Whether you're an artist yourself and you've simply produced too many paintings to hold onto at home, or you're an art connoisseur that needs to clear some space in the house or store things during a move, a self-storage unit may be the answer when it comes to storing paintings that you just don't have the space for. However, you need to be careful when you're preparing your paintings for storage, or they could become damaged before you have a chance to take them out of storage. Here are a few tips that can help you safely store your paintings in a self-storage unit.
Choose the Right Storage Unit
Extreme temperatures, especially heat, can damage your paintings. Heat speeds up the process of chemical decay, which means that any deterioration happens faster than it would otherwise. High humidity is also bad for paintings, and can cause warping or rot. One of the worst mistakes that you could make would be to store your paintings in a self-storage unit that isn't climate controlled.
When you're looking for a storage unit, ask the manager at the facilities you visit about the availability of climate controlled storage units. You should also inquire about units that have a dehumidifier, especially if your paintings are particularly valuable, or if you live in a region that frequently experiences high humidity. The extra fee that you might pay for these additions can save you hundreds or thousands by preserving your artwork from damage. Talk to a company like King Arthur Self Storage for more information about getting the right kind of storage unit.
Each piece of artwork that you plan to store should be packed individually. Paintings that are stacked together run the risk of damage if the paint bleeds from one to the other. If your paintings are in wooden or metal frames, polish them with furniture polish (for wood) or wipe them down with oil (for metal). This will help protect them from wear and rust. If they're framed behind glass, you should make an X with masking tape across the front of the glass. In the event that the glass breaks, this will hold the pieces together and prevent damage to the canvas.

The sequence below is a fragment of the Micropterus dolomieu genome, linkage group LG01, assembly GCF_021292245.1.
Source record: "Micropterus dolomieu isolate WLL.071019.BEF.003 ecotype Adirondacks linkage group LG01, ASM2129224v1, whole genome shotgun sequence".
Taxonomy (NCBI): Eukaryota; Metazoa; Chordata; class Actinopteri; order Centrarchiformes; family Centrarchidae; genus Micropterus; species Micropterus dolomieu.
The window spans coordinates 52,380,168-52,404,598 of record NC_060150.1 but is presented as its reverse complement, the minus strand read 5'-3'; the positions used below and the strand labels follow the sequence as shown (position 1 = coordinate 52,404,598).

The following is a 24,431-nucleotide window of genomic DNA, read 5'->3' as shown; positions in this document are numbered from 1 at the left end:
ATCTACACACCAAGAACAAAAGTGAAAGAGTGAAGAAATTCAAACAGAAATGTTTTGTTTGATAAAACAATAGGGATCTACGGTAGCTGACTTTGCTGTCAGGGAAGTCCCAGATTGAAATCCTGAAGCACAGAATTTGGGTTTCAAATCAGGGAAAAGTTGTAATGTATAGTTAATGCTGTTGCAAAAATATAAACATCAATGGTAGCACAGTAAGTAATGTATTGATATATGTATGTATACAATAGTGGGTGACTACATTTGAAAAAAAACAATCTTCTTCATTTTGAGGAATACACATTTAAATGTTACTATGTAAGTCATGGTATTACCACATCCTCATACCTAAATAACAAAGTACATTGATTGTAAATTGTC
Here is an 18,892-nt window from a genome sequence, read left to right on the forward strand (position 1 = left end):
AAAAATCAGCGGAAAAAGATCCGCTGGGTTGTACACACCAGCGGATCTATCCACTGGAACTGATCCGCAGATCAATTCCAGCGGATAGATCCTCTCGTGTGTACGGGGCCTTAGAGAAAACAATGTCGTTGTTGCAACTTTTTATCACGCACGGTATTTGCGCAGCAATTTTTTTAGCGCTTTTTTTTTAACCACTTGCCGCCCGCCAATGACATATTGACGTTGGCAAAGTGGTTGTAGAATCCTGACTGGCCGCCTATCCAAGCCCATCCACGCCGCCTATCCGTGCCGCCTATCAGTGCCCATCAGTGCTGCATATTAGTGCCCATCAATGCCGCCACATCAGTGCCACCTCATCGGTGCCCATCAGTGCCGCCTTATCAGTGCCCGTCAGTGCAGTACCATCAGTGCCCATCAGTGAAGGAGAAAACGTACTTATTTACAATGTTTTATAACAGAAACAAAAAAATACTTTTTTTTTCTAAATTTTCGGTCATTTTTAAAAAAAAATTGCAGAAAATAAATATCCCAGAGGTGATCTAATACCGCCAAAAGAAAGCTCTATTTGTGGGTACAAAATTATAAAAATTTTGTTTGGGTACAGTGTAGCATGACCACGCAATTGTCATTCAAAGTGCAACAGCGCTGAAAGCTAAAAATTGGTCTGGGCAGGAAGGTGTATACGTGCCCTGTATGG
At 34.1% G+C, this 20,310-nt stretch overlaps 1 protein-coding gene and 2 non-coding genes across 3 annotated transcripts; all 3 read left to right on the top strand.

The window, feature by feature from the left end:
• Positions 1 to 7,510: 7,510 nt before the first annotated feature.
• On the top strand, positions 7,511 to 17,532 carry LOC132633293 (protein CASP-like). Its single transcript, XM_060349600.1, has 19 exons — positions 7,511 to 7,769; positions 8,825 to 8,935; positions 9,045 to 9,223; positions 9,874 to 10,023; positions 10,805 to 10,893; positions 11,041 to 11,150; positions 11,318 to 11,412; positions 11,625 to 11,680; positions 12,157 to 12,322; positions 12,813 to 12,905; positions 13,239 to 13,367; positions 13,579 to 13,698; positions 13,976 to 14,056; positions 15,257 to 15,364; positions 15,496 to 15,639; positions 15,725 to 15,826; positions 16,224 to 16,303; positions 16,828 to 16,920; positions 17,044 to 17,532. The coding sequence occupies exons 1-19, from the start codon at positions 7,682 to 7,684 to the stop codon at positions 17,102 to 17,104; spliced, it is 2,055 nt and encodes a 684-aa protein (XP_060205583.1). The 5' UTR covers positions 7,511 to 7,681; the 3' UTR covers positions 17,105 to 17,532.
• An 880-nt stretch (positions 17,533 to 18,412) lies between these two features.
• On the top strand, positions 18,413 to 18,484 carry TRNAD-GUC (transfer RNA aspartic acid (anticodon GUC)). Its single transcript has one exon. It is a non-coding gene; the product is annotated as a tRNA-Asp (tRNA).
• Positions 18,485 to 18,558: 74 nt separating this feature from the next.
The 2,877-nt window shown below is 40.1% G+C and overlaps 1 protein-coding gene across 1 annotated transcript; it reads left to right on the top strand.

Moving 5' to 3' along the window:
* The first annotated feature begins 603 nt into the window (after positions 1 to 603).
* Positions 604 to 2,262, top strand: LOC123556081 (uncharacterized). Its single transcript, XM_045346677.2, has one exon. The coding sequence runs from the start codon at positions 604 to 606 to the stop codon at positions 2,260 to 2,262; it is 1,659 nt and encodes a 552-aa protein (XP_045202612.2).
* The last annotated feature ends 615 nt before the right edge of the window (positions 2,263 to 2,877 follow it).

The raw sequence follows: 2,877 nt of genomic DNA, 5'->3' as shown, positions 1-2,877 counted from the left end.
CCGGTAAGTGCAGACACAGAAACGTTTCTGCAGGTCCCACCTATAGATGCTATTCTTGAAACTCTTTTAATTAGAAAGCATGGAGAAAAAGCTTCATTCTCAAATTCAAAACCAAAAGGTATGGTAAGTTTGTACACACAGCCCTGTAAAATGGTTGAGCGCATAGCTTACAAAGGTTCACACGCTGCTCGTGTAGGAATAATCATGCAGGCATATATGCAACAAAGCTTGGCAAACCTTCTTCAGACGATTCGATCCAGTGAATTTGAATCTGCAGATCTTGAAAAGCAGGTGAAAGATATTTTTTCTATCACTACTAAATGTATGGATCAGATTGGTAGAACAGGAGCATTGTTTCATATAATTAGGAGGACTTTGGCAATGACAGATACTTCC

Wrap each painting in bubble wrap or newspaper before packing them into boxes designed to hold mirrors or paintings. If you're packing canvases that are not protected by any framing, then you should be double packing them – once the painting is wrapped and packed in a box, wrap the box in bubble wrap and place it inside a second box. This reduces the chance that your painting will be damaged if the box is pierced during storage or transportation.
If your paintings are valuable enough to require special care when packing them, then they're also important enough to insure. Artwork in particular should never be uninsured – while it may be difficult or impossible to replace a one-of-a-kind original or recreate a painting you personally worked on for months, you can at least recoup the value of that painting if it's damaged or stolen.
Your homeowner's or renter's insurance policy may protect your items in a self-storage facility, but the exact details and the amount of coverage that you have will vary by company. Contact your insurance agent before you move your paintings to a self-storage facility to find out the details of your coverage and determine whether you need to add coverage. If you don't own a home or have renter's insurance, then you may be able to purchase insurance through the self-storage facility instead. In some cases, a storage facility may require you to have insurance, whether it's theirs or from another agency.
Keeping your paintings safe isn't difficult to do. It's worth taking the extra steps to ensure that the paintings will retain their value while they're in the storage unit.